The report, titled “Combating Impunity for Conflict-Related Sexual Violence in Bosnia and Herzegovina: Progress and Challenges,” is  available in both Bosnian and English. It focuses on the prosecution of wartime crimes of sexual violence committed against an estimated 20,000 women, and countless men and boys during the 1992-1995 conflict in the former Yugoslav state.  The report examines the prosecution of wartime sexual violence during the period from 2005 to 2013 and provides a background on international jurisprudence on rape and sexual violence more generally.  It also describes the establishment of certain forms of sexual violence as war crimes, crimes against humanity, and genocide within the Bosnian national legal framework. Moreover, the report details the Bosnian special evidentiary rules governing sexual violence cases and examines the practice in both Bosnia’s high State Court, as well as the regional cantonal courts.  The report also includes several annexes that set forth the number of sexual violence cases charged, as well as a list of completed and ongoing cases involving wartime sexual violence before the Court of Bosnia and Herzegovina.

In addition to serving as a useful research tool, the report will help ensure that the lessons learned by Bosnia in prosecuting crimes of wartime sexual violence will be available to the world in our efforts to stamp out wartime sexual violence everywhere.

Spring also saw the OSCE Mission to Bosnia and Herzegovina releasing an innovative war crimes map, available here.  Also available in both Bosnian and English, the map is an interactive tool containing information on all war crimes cases adjudicated by Bosnian courts since 2003.  The map allows users to search by location of the court, or crime.  The OSCE explains that the tool is targeted at a “wide audience,” including the media, civil society, academia, and the general public.  Christopher Engels, Head of the Rule of Law Unit for the OSCE Mission to Bosnia, recently introduced the mapping project in an interview available here.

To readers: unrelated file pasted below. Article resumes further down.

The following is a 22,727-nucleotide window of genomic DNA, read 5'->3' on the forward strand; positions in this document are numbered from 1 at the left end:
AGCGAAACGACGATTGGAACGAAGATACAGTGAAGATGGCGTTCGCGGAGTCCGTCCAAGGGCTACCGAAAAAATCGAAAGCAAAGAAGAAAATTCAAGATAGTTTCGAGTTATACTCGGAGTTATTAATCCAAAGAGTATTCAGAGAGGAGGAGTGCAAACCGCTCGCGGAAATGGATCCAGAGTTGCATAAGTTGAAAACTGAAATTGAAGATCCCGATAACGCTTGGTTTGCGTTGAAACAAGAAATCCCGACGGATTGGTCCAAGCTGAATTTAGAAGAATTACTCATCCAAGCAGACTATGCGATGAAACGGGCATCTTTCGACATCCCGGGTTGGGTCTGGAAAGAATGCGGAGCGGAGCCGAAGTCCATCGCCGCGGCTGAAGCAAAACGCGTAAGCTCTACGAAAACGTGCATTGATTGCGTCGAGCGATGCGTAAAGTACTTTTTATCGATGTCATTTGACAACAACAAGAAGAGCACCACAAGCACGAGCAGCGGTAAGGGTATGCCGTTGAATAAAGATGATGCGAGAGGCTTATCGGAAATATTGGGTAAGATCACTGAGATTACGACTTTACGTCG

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A screenshot of the OSCE Mission to Bosnia’s interactive warcrimes mapping tool.

As tensions continue to rise in Eastern Europe, it is as important to look back as it is to look forward.  National prosecution of war crimes in Bosnia and Herzegovina will continue, but it is important to take a moment to both appreciate and understand the progress made in the prosecution of some of the worst wartimes crimes.

Sex in Peace Operations

sex in peace opsShould all sex between international personnel and local people in peace operations be prohibited? Why are peacekeepers rarely prosecuted for crimes such as rape? Should humanitarian workers be allowed to pay for sex? Should local laws or international standards determine the age of consent to sex between local people and international personnel in peace operations? My book, Sex in Peace Operations, examines the regulation of sex between international personnel and local people in United Nations peace operations through case studies of Bosnia, West Africa and the Democratic Republic of the Congo.

Over the past two decades there has been a series of scandals implicating UN peacekeepers, humanitarian workers and private military contractors in sexual exploitation and abuse of local people. Perhaps the best known of these are the cases of Cambodia and Somalia in the early 1990s, Liberia and Sierra Leone in 2002 and the Democratic Republic of the Congo (DRC) in 2004.  More recently the film The Whistleblower has publicised trafficking in women by private military contractors employed by DynCorp and seconded to the UN as international police monitors and trainers in post-war Bosnia.  Although less widely reported, there are also non-exploitative sexual relations between peacekeepers and local people.

The response to sex in peace operations has shifted over the last twenty years from an attitude that ‘boys will be boys’ to a ‘zero tolerance’ policy.  The zero tolerance policy, which appears to have been developed as a substitute for an effective legal framework, is itself highly problematic.  My book argues that the regulatory focus should be on preventing, and ending impunity for, sexual crimes committed by international personnel against local people, rather than trying to prevent nearly all sex between international personnel and local people, as the zero tolerance policy claims to do.  It suggests more responsive approaches to sex in peace operations that aim to promote the sexual autonomy of local people, particularly women and girls.